The crimson tide: Tourists in Australia flee as Bondi Beach turns into the ‘Red Sea’ because of rare algae bloom
Tourists heading for world-famous Bondi Beach were left high and dry today after a rare natural phenomenon turned the water blood red.
Bondi was among several popular beaches in and around Sydney, Australia, which had to be closed after a huge algae bloom transformed the sea into something resembling a scene from a Jaws movie.
But despite the warnings a number of intrepid beachgoers were seen venturing into the water and swimming through the red surface,Ten News Sydneyreported.
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Bloodbath: An intrepid swimmer heads towards a patch of red algae bloom off the coast of Sydney, Australia, where the rare natural phenomenon has turned the water the colour of blood
Closed: A red wave breaks off Sydney’s Bondi Beach, one of several around Sydney which had to be closed due to the rare algae bloom
The natural phenomenon is caused when algae, a plant-like organism flourishes and large groups of the miniscule plants, which can appear in various colours, gather together often with spectacular results.
Known as Nocturnal Scintillans or sea sparkle it has no toxic effects but people are still advised to avoid swimming in areas with discoloured water because the algae, which can be high in ammonia, can cause skin irritation.
British tourists were among large groups of visitors who were told by lifeguards not to enter the water until the all-clear was given because the algae can irritate the skin and cause other health problems.
Ken Roberts, 23, from Birmingham, England said: ‘Perhaps I’m just in the wrong country – I thought the Red Sea was somewhere in Asia.’
A mother and her child look out over the ‘Red Sea’ of Sydney’s Clovelly beach. Despite health warnings a number of defiant swimmers were seen venturing into the water
High and dry: Several popular beaches around Sydney including Bondi and Clovelly (pictured) had to be shut after the algae, known as Nocturnal Scintillans or sea sparkle, flourished
Tomato soup: While the red algae has no toxic effects people are still advised to avoid swimming in areas with because it can be high in ammonia which can cause skin irritation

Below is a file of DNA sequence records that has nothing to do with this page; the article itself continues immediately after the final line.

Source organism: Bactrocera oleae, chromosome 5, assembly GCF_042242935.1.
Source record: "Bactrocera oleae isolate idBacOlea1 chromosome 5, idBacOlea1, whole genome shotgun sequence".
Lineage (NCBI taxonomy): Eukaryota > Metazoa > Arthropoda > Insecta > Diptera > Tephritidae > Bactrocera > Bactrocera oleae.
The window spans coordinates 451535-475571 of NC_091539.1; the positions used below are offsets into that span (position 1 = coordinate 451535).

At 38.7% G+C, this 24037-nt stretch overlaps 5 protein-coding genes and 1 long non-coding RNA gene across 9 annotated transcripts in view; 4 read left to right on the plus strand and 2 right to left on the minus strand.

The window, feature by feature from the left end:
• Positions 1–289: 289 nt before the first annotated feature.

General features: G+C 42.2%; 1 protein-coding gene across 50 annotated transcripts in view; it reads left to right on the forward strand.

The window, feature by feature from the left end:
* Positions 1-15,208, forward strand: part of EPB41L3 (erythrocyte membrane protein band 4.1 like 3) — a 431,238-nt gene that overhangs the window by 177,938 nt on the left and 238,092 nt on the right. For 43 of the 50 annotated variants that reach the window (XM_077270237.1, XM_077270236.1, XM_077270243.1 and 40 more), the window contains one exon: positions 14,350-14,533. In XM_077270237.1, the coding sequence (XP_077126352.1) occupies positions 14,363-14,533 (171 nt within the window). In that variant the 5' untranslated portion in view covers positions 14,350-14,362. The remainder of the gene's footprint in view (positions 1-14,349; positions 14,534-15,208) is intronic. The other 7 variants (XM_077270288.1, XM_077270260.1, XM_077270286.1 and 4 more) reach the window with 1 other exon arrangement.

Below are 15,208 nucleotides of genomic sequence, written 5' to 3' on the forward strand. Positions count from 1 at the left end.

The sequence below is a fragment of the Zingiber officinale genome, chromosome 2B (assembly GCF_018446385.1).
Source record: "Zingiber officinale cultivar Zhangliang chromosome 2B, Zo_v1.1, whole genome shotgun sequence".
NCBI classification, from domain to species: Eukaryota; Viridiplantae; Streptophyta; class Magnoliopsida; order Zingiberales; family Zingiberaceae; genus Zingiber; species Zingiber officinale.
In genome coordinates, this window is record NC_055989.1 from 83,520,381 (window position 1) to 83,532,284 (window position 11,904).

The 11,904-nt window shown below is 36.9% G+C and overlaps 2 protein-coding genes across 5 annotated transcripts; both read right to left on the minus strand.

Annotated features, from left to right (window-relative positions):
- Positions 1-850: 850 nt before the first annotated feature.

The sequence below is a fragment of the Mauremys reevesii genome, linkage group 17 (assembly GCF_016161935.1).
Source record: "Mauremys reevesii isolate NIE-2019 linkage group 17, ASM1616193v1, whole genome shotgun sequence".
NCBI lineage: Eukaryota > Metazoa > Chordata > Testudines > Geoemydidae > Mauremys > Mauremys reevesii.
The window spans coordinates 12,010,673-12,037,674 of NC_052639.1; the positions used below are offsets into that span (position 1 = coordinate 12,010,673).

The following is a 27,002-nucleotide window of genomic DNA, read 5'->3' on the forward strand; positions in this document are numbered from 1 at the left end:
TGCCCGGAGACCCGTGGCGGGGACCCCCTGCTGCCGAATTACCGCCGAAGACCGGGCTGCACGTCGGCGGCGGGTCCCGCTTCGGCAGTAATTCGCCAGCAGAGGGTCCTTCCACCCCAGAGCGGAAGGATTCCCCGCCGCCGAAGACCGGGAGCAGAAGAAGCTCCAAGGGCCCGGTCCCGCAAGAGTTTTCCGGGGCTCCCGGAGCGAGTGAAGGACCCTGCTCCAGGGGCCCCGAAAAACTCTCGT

Tourists and locals are hoping that the algae will have dissipated by the weekend, when temperatures are expected to reach 40c
Local lifeguard Bruce Hopkins said: ‘It has quite a fishy smell to it.
‘It makes the water look like it has a coating of tomato-sauce coloured oil.’
The algae has already disappointing thousands who had headed to the coast to cool off as the summer Down Under finally gets under way of a prolonged cold period.
The New South Wales (NSW) Office of Water has been carrying out a series of tests to discover what caused the bloom.
One theory is that it was caused by an upwelling of colder nutrient-rich water.
A gull stands in the discoloured water of Clovelly Beach. Large numbers of fish are believed to have perished from the effects of the algae
A swimmer sticks to the safety of a pool after the algae transformed the surrounding sea. Tests are underway to find out what caused the phenomenon
A spokesman said that the blooms, sometime referred to as ‘red tides’, are more common around spring and autumn when the water temperature is higher and there are greater movements in ocean currents.
Large numbers of fish are believed to have perished from the effects of the algae.
A spokesman for the local council said red algae could be dangerous to some humans exposed to it.
‘There are some possible risks to human health including skin rashes and eye irritation and for this reason the beach will remain closed until the algae dissipates,’ he said.
Tourists and locals are hoping that the algae will have dissipated by the weekend, when temperatures are expected to reach 40c.